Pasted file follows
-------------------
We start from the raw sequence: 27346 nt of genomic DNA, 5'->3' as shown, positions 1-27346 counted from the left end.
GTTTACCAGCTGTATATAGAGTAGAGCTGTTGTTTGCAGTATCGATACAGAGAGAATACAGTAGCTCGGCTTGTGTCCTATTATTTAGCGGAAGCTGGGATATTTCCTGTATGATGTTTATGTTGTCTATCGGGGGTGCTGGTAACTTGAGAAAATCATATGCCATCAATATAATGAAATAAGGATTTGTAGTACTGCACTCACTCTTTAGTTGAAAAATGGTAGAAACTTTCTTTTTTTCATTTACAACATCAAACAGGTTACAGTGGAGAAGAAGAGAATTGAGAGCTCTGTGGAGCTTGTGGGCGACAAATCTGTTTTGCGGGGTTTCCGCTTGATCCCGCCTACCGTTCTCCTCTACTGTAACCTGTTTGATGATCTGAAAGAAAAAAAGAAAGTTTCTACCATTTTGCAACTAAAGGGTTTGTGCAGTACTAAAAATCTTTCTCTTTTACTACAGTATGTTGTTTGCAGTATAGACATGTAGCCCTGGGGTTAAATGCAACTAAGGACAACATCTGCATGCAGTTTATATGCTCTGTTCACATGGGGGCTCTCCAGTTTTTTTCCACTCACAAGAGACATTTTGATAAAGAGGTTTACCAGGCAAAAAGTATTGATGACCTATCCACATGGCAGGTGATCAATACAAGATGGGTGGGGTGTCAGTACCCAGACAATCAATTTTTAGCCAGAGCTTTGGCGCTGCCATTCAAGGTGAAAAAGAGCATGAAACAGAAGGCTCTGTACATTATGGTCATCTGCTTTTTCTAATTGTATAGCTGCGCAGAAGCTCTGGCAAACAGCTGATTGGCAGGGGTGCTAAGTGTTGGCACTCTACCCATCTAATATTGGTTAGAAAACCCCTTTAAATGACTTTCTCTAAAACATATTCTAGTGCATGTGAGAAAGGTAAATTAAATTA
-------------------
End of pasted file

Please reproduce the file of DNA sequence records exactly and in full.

We start from the raw sequence: 27346 nt of genomic DNA, 5'->3' as shown, positions 1-27346 counted from the left end.
GTTTACCAGCTGTATATAGAGTAGAGCTGTTGTTTGCAGTATCGATACAGAGAGAATACAGTAGCTCGGCTTGTGTCCTATTATTTAGCGGAAGCTGGGATATTTCCTGTATGATGTTTATGTTGTCTATCGGGGGTGCTGGTAACTTGAGAAAATCATATGCCATCAATATAATGAAATAAGGATTTGTAGTACTGCACTCACTCTTTAGTTGAAAAATGGTAGAAACTTTCTTTTTTTCATTTACAACATCAAACAGGTTACAGTGGAGAAGAAGAGAATTGAGAGCTCTGTGGAGCTTGTGGGCGACAAATCTGTTTTGCGGGGTTTCCGCTTGATCCCGCCTACCGTTCTCCTCTACTGTAACCTGTTTGATGATCTGAAAGAAAAAAAGAAAGTTTCTACCATTTTGCAACTAAAGGGTTTGTGCAGTACTAAAAATCTTTCTCTTTTACTACAGTATGTTGTTTGCAGTATAGACATGTAGCCCTGGGGTTAAATGCAACTAAGGACAACATCTGCATGCAGTTTATATGCTCTGTTCACATGGGGGCTCTCCAGTTTTTTTCCACTCACAAGAGACATTTTGATAAAGAGGTTTACCAGGCAAAAAGTATTGATGACCTATCCACATGGCAGGTGATCAATACAAGATGGGTGGGGTGTCAGTACCCAGACAATCAATTTTTAGCCAGAGCTTTGGCGCTGCCATTCAAGGTGAAAAAGAGCATGAAACAGAAGGCTCTGTACATTATGGTCATCTGCTTTTTCTAATTGTATAGCTGCGCAGAAGCTCTGGCAAACAGCTGATTGGCAGGGGTGCTAAGTGTTGGCACTCTACCCATCTAATATTGGTTAGAAAACCCCTTTAAATGACTTTCTCTAAAACATATTCTAGTGCATGTGAGAAAGGTAAATTAAATTA